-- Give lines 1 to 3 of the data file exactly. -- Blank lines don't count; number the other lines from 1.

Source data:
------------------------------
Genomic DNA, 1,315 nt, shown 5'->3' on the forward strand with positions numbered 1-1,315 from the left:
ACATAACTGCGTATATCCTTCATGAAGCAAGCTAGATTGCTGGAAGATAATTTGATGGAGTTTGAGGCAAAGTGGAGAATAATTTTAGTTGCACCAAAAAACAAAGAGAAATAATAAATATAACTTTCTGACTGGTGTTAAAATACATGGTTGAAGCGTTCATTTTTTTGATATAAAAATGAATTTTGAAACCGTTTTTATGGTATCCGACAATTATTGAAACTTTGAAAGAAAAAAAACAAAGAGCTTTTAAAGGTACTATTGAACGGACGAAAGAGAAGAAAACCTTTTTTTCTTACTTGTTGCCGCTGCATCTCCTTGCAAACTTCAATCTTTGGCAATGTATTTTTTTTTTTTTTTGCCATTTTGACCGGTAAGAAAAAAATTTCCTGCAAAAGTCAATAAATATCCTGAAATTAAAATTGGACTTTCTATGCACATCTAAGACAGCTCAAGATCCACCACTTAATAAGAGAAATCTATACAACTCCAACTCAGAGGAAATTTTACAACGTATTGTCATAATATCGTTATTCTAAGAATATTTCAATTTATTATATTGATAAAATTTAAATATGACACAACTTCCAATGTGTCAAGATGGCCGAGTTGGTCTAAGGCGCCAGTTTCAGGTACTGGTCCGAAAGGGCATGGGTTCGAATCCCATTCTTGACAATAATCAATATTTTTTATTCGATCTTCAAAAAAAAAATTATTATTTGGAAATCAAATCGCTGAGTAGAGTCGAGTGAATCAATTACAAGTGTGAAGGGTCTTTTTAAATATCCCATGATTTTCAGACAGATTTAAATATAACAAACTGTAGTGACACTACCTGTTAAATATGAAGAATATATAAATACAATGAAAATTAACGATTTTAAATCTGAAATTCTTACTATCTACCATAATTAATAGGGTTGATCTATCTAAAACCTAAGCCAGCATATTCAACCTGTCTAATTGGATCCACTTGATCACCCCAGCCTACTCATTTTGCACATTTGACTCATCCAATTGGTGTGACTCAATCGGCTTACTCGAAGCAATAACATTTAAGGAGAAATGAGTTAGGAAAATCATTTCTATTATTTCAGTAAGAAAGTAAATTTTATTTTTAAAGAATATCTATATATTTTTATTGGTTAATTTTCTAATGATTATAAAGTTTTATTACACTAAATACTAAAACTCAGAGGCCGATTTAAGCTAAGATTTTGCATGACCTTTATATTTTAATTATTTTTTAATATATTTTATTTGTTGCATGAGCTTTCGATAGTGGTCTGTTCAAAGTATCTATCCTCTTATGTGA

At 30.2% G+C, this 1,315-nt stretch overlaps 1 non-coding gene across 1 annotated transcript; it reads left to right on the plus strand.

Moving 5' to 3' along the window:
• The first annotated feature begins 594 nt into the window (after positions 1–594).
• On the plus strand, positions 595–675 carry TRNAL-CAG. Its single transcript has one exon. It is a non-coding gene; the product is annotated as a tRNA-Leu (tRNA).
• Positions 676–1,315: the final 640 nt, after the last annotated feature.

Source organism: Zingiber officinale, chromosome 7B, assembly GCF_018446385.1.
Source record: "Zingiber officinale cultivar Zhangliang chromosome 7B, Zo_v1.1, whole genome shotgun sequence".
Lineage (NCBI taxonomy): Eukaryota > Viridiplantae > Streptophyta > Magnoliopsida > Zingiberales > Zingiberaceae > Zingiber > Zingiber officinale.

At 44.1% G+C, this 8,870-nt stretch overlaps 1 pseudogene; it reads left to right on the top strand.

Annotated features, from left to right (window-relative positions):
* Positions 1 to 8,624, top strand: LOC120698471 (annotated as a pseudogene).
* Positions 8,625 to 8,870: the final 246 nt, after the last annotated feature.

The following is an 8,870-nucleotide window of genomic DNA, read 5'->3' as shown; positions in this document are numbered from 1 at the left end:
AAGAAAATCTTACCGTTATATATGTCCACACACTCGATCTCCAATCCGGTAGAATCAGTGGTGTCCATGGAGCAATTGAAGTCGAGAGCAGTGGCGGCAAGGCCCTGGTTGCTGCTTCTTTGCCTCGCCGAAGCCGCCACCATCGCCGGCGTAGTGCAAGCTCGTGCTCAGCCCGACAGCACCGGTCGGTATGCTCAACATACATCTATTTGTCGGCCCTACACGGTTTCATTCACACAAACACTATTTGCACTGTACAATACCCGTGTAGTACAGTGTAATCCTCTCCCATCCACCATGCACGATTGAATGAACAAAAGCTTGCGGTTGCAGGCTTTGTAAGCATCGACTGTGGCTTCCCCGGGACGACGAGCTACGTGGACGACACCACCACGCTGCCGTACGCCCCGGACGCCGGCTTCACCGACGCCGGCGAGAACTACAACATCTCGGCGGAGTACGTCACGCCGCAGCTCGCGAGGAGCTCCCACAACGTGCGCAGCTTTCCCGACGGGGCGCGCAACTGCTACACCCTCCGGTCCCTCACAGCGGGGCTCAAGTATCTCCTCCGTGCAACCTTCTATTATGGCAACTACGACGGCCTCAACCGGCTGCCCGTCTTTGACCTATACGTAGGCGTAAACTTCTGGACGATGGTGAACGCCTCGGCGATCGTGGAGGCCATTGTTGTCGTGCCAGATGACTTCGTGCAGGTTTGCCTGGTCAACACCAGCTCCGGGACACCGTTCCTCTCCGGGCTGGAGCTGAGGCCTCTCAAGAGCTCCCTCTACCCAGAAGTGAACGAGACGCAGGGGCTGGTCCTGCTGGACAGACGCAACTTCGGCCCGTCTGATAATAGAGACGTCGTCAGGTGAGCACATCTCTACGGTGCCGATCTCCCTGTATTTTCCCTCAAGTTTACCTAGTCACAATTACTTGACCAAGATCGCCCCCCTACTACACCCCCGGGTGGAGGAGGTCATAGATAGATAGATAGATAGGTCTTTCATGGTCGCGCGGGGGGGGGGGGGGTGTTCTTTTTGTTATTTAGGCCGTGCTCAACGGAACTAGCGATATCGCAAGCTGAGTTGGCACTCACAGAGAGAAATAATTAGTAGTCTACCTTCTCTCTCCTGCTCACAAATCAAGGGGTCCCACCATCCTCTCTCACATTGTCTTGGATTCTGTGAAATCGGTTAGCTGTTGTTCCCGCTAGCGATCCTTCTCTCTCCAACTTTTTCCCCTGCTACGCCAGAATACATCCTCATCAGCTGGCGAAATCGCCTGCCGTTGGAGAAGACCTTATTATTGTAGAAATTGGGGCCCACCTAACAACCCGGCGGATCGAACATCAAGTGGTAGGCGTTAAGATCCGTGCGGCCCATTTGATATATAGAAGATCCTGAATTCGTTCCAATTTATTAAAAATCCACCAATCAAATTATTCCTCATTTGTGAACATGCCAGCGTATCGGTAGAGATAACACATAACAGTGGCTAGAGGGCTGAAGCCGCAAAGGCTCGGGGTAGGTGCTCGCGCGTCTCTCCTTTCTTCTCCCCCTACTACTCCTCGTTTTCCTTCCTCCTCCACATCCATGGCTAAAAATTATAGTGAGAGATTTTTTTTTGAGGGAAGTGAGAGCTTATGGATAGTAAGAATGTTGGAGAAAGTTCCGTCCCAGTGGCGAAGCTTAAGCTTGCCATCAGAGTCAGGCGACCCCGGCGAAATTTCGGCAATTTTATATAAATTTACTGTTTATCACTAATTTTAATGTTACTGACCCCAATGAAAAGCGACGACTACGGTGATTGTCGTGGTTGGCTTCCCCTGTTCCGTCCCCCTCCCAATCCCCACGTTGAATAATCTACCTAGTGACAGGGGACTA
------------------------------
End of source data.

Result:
Genomic DNA, 1,315 nt, shown 5'->3' on the forward strand with positions numbered 1-1,315 from the left:
ACATAACTGCGTATATCCTTCATGAAGCAAGCTAGATTGCTGGAAGATAATTTGATGGAGTTTGAGGCAAAGTGGAGAATAATTTTAGTTGCACCAAAAAACAAAGAGAAATAATAAATATAACTTTCTGACTGGTGTTAAAATACATGGTTGAAGCGTTCATTTTTTTGATATAAAAATGAATTTTGAAACCGTTTTTATGGTATCCGACAATTATTGAAACTTTGAAAGAAAAAAAACAAAGAGCTTTTAAAGGTACTATTGAACGGACGAAAGAGAAGAAAACCTTTTTTTCTTACTTGTTGCCGCTGCATCTCCTTGCAAACTTCAATCTTTGGCAATGTATTTTTTTTTTTTTTTGCCATTTTGACCGGTAAGAAAAAAATTTCCTGCAAAAGTCAATAAATATCCTGAAATTAAAATTGGACTTTCTATGCACATCTAAGACAGCTCAAGATCCACCACTTAATAAGAGAAATCTATACAACTCCAACTCAGAGGAAATTTTACAACGTATTGTCATAATATCGTTATTCTAAGAATATTTCAATTTATTATATTGATAAAATTTAAATATGACACAACTTCCAATGTGTCAAGATGGCCGAGTTGGTCTAAGGCGCCAGTTTCAGGTACTGGTCCGAAAGGGCATGGGTTCGAATCCCATTCTTGACAATAATCAATATTTTTTATTCGATCTTCAAAAAAAAAATTATTATTTGGAAATCAAATCGCTGAGTAGAGTCGAGTGAATCAATTACAAGTGTGAAGGGTCTTTTTAAATATCCCATGATTTTCAGACAGATTTAAATATAACAAACTGTAGTGACACTACCTGTTAAATATGAAGAATATATAAATACAATGAAAATTAACGATTTTAAATCTGAAATTCTTACTATCTACCATAATTAATAGGGTTGATCTATCTAAAACCTAAGCCAGCATATTCAACCTGTCTAATTGGATCCACTTGATCACCCCAGCCTACTCATTTTGCACATTTGACTCATCCAATTGGTGTGACTCAATCGGCTTACTCGAAGCAATAACATTTAAGGAGAAATGAGTTAGGAAAATCATTTCTATTATTTCAGTAAGAAAGTAAATTTTATTTTTAAAGAATATCTATATATTTTTATTGGTTAATTTTCTAATGATTATAAAGTTTTATTACACTAAATACTAAAACTCAGAGGCCGATTTAAGCTAAGATTTTGCATGACCTTTATATTTTAATTATTTTTTAATATATTTTATTTGTTGCATGAGCTTTCGATAGTGGTCTGTTCAAAGTATCTATCCTCTTATGTGA

At 30.2% G+C, this 1,315-nt stretch overlaps 1 non-coding gene across 1 annotated transcript; it reads left to right on the plus strand.